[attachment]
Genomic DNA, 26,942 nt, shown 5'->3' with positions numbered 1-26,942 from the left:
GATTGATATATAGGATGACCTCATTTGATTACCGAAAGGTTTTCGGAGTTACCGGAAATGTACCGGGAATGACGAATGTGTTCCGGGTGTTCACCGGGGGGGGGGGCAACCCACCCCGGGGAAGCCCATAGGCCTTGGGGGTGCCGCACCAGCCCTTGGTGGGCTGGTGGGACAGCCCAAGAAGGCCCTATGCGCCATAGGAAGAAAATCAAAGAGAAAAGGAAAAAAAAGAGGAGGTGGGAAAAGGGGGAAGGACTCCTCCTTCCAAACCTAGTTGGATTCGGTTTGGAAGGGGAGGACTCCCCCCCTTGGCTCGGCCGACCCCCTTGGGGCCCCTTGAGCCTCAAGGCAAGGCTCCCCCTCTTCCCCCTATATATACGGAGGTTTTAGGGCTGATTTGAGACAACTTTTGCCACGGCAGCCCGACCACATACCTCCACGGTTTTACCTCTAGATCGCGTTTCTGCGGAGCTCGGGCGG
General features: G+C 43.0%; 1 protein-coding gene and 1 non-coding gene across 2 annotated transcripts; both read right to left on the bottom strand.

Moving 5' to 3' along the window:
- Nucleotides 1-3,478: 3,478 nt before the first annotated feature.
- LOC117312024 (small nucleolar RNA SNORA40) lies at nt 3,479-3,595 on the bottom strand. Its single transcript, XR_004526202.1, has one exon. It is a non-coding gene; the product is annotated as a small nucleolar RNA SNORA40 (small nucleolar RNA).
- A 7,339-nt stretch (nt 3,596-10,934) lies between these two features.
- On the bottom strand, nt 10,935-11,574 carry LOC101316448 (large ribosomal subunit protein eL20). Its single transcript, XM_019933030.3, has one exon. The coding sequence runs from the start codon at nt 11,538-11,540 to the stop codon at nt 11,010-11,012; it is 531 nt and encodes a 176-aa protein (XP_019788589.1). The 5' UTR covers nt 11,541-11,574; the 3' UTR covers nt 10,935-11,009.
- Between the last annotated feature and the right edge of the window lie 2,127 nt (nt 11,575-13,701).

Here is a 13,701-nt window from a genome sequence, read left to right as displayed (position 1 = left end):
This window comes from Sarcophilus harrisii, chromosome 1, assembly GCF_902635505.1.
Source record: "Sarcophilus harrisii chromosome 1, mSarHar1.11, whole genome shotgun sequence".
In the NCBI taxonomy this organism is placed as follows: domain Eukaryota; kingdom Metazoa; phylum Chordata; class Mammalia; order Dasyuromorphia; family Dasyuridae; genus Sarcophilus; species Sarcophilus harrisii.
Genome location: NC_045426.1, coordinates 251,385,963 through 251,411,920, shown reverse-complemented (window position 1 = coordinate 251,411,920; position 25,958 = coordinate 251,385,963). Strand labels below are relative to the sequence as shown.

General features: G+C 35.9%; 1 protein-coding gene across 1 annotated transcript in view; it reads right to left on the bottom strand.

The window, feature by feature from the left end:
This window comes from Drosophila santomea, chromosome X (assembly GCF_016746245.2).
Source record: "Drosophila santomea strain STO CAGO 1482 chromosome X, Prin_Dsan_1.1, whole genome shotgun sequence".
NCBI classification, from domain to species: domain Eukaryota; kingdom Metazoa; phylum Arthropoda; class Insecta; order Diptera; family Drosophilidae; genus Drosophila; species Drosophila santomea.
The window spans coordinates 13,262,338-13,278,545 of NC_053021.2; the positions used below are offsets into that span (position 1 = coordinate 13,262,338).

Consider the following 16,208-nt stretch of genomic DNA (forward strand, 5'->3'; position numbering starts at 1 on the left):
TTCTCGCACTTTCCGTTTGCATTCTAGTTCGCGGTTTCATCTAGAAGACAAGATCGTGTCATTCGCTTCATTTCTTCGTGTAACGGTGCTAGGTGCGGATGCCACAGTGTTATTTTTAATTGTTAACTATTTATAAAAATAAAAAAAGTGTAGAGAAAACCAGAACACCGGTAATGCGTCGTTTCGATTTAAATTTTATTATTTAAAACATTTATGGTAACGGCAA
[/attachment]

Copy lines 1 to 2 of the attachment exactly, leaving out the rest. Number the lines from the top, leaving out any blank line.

Genomic DNA, 26,942 nt, shown 5'->3' with positions numbered 1-26,942 from the left:
GATTGATATATAGGATGACCTCATTTGATTACCGAAAGGTTTTCGGAGTTACCGGAAATGTACCGGGAATGACGAATGTGTTCCGGGTGTTCACCGGGGGGGGGGGCAACCCACCCCGGGGAAGCCCATAGGCCTTGGGGGTGCCGCACCAGCCCTTGGTGGGCTGGTGGGACAGCCCAAGAAGGCCCTATGCGCCATAGGAAGAAAATCAAAGAGAAAAGGAAAAAAAAGAGGAGGTGGGAAAAGGGGGAAGGACTCCTCCTTCCAAACCTAGTTGGATTCGGTTTGGAAGGGGAGGACTCCCCCCCTTGGCTCGGCCGACCCCCTTGGGGCCCCTTGAGCCTCAAGGCAAGGCTCCCCCTCTTCCCCCTATATATACGGAGGTTTTAGGGCTGATTTGAGACAACTTTTGCCACGGCAGCCCGACCACATACCTCCACGGTTTTACCTCTAGATCGCGTTTCTGCGGAGCTCGGGCGG